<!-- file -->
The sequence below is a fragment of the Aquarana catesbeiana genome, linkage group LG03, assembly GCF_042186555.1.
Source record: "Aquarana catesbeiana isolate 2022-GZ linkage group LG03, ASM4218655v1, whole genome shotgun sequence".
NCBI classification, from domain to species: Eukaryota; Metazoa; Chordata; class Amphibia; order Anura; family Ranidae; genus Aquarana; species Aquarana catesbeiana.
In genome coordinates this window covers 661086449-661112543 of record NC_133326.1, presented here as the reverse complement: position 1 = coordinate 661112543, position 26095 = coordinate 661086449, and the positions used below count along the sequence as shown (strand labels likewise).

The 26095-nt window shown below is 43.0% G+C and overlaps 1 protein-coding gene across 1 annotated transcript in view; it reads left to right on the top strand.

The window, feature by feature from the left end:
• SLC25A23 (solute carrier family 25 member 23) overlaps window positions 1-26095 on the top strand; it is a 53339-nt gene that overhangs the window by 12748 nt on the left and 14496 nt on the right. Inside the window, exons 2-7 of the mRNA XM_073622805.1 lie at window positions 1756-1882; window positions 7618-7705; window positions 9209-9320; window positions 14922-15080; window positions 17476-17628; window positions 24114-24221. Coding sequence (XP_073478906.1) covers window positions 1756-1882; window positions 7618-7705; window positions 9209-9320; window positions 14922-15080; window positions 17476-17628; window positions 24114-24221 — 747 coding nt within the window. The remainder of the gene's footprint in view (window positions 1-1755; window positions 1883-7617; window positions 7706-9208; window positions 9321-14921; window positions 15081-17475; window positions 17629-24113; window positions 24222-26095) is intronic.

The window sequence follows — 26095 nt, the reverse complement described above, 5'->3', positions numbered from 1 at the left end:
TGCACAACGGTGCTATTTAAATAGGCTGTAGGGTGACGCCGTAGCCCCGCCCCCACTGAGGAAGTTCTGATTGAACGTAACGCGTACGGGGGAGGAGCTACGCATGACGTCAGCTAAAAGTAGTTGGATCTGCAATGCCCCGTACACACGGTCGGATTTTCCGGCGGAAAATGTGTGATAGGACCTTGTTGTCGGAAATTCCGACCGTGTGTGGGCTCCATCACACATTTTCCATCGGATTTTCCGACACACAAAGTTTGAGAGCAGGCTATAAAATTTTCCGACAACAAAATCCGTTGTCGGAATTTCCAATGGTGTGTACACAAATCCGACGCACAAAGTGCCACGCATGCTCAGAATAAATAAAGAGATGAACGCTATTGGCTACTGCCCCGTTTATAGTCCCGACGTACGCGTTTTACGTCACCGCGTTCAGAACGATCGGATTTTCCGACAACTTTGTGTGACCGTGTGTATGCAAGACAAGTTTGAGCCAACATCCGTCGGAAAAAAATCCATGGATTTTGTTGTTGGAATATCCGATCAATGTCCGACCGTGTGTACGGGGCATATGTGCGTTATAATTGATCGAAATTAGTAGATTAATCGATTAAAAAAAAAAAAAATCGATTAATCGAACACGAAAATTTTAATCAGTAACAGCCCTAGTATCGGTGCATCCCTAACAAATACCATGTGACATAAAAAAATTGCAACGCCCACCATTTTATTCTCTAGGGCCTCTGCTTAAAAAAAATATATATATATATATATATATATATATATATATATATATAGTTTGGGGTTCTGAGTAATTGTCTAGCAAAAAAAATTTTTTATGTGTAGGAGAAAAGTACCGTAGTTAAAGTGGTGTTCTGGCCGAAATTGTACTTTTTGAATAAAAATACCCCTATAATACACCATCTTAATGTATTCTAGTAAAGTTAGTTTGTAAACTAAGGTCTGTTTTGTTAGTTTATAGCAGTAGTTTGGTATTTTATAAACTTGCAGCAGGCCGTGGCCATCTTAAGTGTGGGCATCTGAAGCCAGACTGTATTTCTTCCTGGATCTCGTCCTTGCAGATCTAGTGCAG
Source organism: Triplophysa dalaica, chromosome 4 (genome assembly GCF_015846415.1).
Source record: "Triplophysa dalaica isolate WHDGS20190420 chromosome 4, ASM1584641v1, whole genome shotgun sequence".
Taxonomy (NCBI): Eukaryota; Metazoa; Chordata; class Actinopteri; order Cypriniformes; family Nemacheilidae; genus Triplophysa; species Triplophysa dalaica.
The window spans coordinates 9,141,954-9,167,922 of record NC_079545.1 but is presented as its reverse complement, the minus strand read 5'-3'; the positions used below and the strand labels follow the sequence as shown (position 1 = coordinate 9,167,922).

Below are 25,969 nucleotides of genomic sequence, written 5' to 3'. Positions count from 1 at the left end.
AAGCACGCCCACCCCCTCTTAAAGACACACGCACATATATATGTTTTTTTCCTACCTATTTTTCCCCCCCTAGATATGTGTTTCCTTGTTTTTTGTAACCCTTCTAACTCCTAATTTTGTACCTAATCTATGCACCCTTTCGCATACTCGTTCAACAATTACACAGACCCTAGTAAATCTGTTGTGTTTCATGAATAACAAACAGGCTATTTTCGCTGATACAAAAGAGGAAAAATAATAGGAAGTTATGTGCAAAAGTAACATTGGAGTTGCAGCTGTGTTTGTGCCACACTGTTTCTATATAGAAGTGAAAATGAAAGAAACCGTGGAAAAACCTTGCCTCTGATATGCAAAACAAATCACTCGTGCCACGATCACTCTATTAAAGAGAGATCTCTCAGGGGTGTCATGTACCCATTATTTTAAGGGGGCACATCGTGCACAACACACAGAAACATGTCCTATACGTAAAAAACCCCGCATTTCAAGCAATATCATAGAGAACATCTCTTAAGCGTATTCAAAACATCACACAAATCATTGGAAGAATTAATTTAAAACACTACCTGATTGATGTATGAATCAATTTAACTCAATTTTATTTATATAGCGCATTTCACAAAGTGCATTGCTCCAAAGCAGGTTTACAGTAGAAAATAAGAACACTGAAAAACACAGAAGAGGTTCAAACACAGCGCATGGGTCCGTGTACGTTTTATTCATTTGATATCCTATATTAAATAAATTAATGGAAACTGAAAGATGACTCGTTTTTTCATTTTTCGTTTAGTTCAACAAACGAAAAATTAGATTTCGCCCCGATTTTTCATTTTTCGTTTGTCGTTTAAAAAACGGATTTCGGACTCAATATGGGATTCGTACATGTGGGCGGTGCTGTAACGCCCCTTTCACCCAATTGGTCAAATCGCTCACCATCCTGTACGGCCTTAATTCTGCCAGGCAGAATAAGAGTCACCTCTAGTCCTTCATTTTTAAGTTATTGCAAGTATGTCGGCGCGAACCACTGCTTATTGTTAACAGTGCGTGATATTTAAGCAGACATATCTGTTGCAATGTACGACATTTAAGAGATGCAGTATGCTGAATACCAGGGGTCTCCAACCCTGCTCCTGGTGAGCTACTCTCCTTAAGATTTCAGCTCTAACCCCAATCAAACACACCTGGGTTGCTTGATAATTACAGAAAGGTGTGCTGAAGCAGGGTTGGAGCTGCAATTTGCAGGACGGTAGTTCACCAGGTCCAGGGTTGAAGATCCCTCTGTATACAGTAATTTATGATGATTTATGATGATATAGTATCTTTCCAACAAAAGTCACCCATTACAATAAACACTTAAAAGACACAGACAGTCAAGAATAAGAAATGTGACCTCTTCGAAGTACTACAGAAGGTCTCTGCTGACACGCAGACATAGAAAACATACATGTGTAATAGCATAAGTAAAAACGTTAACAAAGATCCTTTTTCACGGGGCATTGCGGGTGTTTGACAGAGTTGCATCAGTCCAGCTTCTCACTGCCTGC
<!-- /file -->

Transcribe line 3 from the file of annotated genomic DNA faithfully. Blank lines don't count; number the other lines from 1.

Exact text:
NCBI classification, from domain to species: Eukaryota; Metazoa; Chordata; class Amphibia; order Anura; family Ranidae; genus Aquarana; species Aquarana catesbeiana.